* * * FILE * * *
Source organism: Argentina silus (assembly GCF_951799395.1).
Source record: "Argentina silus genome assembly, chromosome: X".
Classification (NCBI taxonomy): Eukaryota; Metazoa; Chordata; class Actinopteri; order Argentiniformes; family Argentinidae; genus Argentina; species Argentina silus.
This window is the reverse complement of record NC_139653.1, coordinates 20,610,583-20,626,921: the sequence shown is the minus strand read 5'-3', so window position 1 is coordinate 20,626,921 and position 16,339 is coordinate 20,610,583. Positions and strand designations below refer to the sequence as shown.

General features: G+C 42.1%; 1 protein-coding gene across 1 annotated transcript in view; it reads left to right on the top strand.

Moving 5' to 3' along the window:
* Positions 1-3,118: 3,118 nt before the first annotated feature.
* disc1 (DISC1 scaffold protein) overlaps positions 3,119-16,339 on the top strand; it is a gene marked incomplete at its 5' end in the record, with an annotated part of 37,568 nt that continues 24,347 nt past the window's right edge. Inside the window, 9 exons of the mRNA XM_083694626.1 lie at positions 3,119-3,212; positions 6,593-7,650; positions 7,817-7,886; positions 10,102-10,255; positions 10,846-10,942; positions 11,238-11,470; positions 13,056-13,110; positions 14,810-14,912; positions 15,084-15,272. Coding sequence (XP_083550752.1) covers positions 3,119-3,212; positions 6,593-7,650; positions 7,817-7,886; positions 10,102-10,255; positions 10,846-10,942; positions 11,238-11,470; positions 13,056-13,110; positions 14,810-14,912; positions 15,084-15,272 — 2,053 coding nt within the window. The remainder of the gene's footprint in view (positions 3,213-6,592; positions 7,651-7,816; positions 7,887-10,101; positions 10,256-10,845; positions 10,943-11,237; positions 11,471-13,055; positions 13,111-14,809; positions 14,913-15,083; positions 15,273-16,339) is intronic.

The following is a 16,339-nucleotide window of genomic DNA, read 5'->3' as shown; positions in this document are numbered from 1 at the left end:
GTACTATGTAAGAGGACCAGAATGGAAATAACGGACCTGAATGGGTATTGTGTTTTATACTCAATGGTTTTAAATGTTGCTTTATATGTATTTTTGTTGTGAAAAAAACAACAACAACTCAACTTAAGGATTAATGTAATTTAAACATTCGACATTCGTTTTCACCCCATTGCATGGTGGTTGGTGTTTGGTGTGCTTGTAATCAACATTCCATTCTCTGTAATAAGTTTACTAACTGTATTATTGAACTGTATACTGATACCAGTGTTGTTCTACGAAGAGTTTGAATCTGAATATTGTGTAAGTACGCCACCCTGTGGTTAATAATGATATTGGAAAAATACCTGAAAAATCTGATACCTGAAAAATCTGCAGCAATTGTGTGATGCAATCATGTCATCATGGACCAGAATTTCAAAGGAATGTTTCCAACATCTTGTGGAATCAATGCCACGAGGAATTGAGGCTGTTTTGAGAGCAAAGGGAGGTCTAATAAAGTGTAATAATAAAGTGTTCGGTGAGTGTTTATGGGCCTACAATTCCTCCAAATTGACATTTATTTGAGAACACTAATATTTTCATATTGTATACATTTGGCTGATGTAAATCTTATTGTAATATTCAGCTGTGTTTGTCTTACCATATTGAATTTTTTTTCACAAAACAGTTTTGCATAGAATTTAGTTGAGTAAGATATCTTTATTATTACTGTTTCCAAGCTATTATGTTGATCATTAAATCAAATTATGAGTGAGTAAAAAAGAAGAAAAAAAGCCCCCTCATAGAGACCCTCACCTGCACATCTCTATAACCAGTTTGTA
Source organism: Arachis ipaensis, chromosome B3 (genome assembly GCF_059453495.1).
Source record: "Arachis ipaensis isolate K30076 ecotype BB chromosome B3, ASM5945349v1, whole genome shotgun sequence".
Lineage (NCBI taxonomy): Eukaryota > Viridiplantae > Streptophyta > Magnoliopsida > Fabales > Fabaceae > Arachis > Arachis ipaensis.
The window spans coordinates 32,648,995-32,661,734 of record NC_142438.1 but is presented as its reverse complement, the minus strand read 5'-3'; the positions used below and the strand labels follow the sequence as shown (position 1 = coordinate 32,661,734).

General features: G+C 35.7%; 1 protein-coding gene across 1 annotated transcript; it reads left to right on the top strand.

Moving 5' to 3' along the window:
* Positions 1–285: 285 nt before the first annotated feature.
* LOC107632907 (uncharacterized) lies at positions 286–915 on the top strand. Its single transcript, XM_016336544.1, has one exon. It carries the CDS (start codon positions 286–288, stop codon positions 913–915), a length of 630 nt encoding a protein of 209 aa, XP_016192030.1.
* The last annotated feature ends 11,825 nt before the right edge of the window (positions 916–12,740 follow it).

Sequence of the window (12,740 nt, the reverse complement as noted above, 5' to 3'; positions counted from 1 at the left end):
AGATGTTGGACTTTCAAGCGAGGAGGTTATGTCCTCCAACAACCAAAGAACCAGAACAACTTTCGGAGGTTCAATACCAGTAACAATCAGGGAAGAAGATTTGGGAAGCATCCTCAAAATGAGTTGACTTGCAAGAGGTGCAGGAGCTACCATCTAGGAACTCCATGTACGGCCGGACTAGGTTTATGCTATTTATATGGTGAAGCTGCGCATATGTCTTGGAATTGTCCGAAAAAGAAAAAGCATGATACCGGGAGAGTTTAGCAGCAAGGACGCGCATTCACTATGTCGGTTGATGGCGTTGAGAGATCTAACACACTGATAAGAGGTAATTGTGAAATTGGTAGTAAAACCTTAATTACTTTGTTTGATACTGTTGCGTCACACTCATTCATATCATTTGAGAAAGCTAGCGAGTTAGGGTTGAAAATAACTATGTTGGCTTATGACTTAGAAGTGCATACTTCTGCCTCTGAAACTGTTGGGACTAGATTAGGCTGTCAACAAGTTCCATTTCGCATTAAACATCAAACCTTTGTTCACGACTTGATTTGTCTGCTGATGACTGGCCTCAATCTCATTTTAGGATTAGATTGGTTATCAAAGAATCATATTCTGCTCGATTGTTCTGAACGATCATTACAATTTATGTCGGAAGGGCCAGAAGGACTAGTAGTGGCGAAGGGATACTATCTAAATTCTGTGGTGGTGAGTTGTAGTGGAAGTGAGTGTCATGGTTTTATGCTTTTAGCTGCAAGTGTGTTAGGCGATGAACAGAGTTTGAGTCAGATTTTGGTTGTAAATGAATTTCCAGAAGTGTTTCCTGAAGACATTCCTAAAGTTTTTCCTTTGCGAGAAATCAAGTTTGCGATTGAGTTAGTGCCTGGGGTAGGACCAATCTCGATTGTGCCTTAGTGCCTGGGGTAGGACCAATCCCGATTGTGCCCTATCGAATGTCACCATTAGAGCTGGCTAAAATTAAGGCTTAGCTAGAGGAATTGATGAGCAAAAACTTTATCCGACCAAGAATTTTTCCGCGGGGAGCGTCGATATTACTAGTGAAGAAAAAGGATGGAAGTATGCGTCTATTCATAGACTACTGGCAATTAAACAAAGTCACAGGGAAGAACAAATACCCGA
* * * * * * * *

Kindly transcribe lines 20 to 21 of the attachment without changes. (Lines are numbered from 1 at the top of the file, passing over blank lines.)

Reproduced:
Sequence of the window (12,740 nt, the reverse complement as noted above, 5' to 3'; positions counted from 1 at the left end):
AGATGTTGGACTTTCAAGCGAGGAGGTTATGTCCTCCAACAACCAAAGAACCAGAACAACTTTCGGAGGTTCAATACCAGTAACAATCAGGGAAGAAGATTTGGGAAGCATCCTCAAAATGAGTTGACTTGCAAGAGGTGCAGGAGCTACCATCTAGGAACTCCATGTACGGCCGGACTAGGTTTATGCTATTTATATGGTGAAGCTGCGCATATGTCTTGGAATTGTCCGAAAAAGAAAAAGCATGATACCGGGAGAGTTTAGCAGCAAGGACGCGCATTCACTATGTCGGTTGATGGCGTTGAGAGATCTAACACACTGATAAGAGGTAATTGTGAAATTGGTAGTAAAACCTTAATTACTTTGTTTGATACTGTTGCGTCACACTCATTCATATCATTTGAGAAAGCTAGCGAGTTAGGGTTGAAAATAACTATGTTGGCTTATGACTTAGAAGTGCATACTTCTGCCTCTGAAACTGTTGGGACTAGATTAGGCTGTCAACAAGTTCCATTTCGCATTAAACATCAAACCTTTGTTCACGACTTGATTTGTCTGCTGATGACTGGCCTCAATCTCATTTTAGGATTAGATTGGTTATCAAAGAATCATATTCTGCTCGATTGTTCTGAACGATCATTACAATTTATGTCGGAAGGGCCAGAAGGACTAGTAGTGGCGAAGGGATACTATCTAAATTCTGTGGTGGTGAGTTGTAGTGGAAGTGAGTGTCATGGTTTTATGCTTTTAGCTGCAAGTGTGTTAGGCGATGAACAGAGTTTGAGTCAGATTTTGGTTGTAAATGAATTTCCAGAAGTGTTTCCTGAAGACATTCCTAAAGTTTTTCCTTTGCGAGAAATCAAGTTTGCGATTGAGTTAGTGCCTGGGGTAGGACCAATCTCGATTGTGCCTTAGTGCCTGGGGTAGGACCAATCCCGATTGTGCCCTATCGAATGTCACCATTAGAGCTGGCTAAAATTAAGGCTTAGCTAGAGGAATTGATGAGCAAAAACTTTATCCGACCAAGAATTTTTCCGCGGGGAGCGTCGATATTACTAGTGAAGAAAAAGGATGGAAGTATGCGTCTATTCATAGACTACTGGCAATTAAACAAAGTCACAGGGAAGAACAAATACCCGA